Uloboridae

Tetragnathidae

Web

Tangle

Pholcidae

Theridiidae

Theridiidae

Linyphiidae

Linyphiidae

Pholcidae

 

Theridiidae

   

Theridiidae

Theridiidae

Nesticidae

 
         

Theridiidae

 

Web

Sheet

Agelenidae

Hahniidae

Linyphiidae

Linyphiidae

 

Agelenidae

 

Linyphiidae

Linyphiidae

Titanoecidae Titanoecidae      

Zoropsidae

           

Burrow, mesh, tubular retreat

 

Agelenidae

Agelenidae

Atypidae

Dictynidae

Amaurobiidae

Oecobiidae

Agelenidae

Amaurobiidae

Lycosidae

Clubionidae

Miturgidae

Dysderidae

Salticidae

Argyronetidae

Oecobiidae

Eresidae

Gnaphosidae

Oxyopidae

Segestriidae

 

Lycosidae

Identification by common name

 

Inside and outside buildings

On or close to the ground

Under stones, logs, litter, et cetera

Low or medium foliage

Tall shrubs and trees, under bark

Rock,walls, caves,banks

Close to water
or in water

No web, no retreat

Hunters

Jumping

Flat-bellied ground

Sac

Tube

Tube

Long-fanged

Fishing / Nursery web

Spitting

Fishing / Nursery web

Long-fanged

Sac

Sac

Pirate

 
 

Jumping

Flat-bellied ground

Pirate

Flat-bellied ground

Jumping

 
 

Wandering

Spiny–legged sac

Lynx

Spiny–legged sac

   
    Dwarf-hunting

Fishing / Nursery web

Jumping

   
     

Jumping

Huntsman

   
      Huntsman      

No web, no retreat

Ambushers, fishers

     

Small huntsman

Small huntsman

 

Fishing / Nursery web

     

Crab

Crab

   

Web

Orb

Single-line web

 

Orb web

Orb web

 

Orb web

Orb web

   

Single-line web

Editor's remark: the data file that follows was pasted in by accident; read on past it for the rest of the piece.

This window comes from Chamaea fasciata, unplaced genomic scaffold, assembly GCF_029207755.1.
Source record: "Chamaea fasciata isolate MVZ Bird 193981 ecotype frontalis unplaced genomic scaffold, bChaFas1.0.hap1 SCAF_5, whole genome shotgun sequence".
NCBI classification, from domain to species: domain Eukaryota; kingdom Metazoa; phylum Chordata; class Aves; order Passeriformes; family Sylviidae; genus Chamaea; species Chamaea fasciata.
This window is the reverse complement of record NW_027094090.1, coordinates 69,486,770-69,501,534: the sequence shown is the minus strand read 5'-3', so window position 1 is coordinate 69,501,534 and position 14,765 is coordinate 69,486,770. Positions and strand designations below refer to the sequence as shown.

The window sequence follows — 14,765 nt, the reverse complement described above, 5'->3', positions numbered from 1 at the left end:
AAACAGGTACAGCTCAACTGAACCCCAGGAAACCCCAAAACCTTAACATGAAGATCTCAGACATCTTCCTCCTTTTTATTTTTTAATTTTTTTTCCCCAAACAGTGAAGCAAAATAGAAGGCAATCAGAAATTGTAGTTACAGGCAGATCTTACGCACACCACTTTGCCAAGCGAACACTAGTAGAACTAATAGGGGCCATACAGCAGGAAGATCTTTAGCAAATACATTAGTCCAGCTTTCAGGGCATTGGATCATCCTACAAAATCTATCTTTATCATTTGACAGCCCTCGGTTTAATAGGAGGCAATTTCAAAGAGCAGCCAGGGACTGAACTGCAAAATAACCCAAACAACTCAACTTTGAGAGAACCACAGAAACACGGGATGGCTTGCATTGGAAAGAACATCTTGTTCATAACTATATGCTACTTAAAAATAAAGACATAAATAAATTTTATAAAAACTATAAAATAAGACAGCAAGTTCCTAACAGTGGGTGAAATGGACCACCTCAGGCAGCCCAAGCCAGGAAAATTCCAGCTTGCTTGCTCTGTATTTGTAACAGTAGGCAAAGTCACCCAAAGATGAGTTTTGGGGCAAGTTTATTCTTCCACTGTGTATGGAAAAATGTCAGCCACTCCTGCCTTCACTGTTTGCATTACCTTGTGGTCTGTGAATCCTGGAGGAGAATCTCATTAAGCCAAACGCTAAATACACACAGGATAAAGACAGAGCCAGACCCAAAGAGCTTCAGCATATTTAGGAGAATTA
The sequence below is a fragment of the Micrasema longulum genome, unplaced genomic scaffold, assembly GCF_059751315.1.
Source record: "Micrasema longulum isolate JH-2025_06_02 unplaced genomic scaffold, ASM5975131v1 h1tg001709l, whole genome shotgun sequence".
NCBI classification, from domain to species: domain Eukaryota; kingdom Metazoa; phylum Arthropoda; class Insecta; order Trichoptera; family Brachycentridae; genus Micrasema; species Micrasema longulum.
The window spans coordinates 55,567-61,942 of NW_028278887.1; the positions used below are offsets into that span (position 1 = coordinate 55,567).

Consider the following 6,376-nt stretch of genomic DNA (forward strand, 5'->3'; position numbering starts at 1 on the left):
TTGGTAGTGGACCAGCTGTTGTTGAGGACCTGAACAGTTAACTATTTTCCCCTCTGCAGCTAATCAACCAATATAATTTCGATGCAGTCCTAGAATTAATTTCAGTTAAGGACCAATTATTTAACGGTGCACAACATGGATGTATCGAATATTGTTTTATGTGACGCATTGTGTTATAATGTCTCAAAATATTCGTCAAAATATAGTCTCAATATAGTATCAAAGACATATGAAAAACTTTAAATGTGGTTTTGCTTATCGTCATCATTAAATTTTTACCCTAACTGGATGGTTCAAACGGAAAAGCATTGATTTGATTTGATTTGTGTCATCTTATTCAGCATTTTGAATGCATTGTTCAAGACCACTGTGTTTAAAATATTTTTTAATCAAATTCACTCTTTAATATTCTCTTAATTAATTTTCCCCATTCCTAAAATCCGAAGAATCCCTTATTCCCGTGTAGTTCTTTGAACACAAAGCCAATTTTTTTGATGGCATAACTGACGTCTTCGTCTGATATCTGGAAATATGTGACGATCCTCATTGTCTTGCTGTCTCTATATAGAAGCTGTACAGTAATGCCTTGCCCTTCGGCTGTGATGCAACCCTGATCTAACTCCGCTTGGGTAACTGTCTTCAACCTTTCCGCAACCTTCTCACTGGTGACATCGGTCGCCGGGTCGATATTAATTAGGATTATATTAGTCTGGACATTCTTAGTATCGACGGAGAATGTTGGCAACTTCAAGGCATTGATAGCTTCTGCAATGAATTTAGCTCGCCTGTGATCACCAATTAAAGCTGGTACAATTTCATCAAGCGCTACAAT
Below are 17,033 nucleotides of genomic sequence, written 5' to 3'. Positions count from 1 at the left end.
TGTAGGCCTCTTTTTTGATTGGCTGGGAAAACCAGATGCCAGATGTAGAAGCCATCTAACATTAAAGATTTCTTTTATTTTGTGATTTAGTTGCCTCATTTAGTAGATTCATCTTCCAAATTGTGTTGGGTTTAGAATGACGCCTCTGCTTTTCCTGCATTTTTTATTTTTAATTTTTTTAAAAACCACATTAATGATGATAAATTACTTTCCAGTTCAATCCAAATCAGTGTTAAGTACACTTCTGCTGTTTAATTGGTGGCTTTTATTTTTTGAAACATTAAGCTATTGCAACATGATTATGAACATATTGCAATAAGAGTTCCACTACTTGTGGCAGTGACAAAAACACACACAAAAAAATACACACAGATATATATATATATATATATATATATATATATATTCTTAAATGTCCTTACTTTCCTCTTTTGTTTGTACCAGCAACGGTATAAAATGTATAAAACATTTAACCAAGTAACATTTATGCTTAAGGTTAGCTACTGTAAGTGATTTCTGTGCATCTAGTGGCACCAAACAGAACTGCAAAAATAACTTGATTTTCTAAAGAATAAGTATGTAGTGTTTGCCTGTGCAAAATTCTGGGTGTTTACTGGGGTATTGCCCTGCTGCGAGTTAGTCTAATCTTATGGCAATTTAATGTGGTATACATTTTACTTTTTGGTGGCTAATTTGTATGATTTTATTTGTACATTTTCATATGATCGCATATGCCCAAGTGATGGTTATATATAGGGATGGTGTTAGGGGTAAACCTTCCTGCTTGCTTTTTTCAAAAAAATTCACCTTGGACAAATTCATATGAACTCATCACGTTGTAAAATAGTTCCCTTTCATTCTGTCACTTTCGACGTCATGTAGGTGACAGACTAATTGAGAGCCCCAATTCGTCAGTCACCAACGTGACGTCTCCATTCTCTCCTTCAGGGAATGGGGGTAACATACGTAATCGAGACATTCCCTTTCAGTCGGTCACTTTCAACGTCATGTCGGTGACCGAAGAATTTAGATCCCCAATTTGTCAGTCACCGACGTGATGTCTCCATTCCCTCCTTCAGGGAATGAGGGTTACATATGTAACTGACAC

Stretch

 

Orb stretch

Orb stretch

     

Single-line web

 

Single-line web

Stretch

Web

Tangle

Daddy-long legs

Cob web

Cob web

Sheet web

Sheet web

Daddy-long legs

 

Cob web

   

Cob web

Cob web

Cave cob web

 
         

Cob web

 

Web

Sheet

Funnel weavers

Dwarf sheet

Sheet web

Sheet web

 

Funnel weavers

 

Sheet web

Sheet web

Rock weaver Rock weaver      

Ground

           

Burrow, mesh, tubular retreat

 

Funnel weavers

Funnel weavers

Purse web

Mesh web

Meshweb

Disc web  

Funnel weavers

Meshweb

Wolf

Sac

Prowling

Long-fanged

Jumping

Water

Disc web

Lady bird / velvet

Flat-bellied ground

Lynx

Tube-web

  Wolf

 

 

Agelenidae

Amaurobiidae

Araneidae

Atypidae

Clubionidae

Funnelweb spider

Meshweb weaver

Orbweb spider

Purseweb spider

Sac spider

Dictynidae

Dysderidae

Eresidae

Gnaphosidae

Linyphiidae

Meshweb spider

Cell spider

Lady bird spider

Ground spider

 Sheet web spider

Lycosidae

Oonopidae

Oxyopidae

Philodromidae

Pholcidae

Wolf spider

Dwarf cell spider

Lynx spider

Crab spider

Daddy longleg

Pisauridae

Salticidae

Scytodidae

Segestriidae

Tetragnathidae

Big wolf spider

Jumping spider

Spitting spider

Six-eyed spider

Stretch spider

Theridiidae

Thomisidae

Uloboridae

Zodariidae

Zoridae

 Scaffold web

Crab spider

Cribellate spider

Burrowing spider

Wandering spider

 

 

>> Thumbnail page with Australian spider photos to identify the spider from a picture.

(1) With permission from: Framenau, V. W. , Dupérré, N., Blackledge, T.A. and Vink, C.J. 2010. Systematics of the new Australian orb-weaving spider genus Backobourkia (Araneae: Araneidae). Arthropod Systematics and Phylogeny 68 , 79-111 .  

Ed Nieuwenhuys, 5 May 2010
April 1999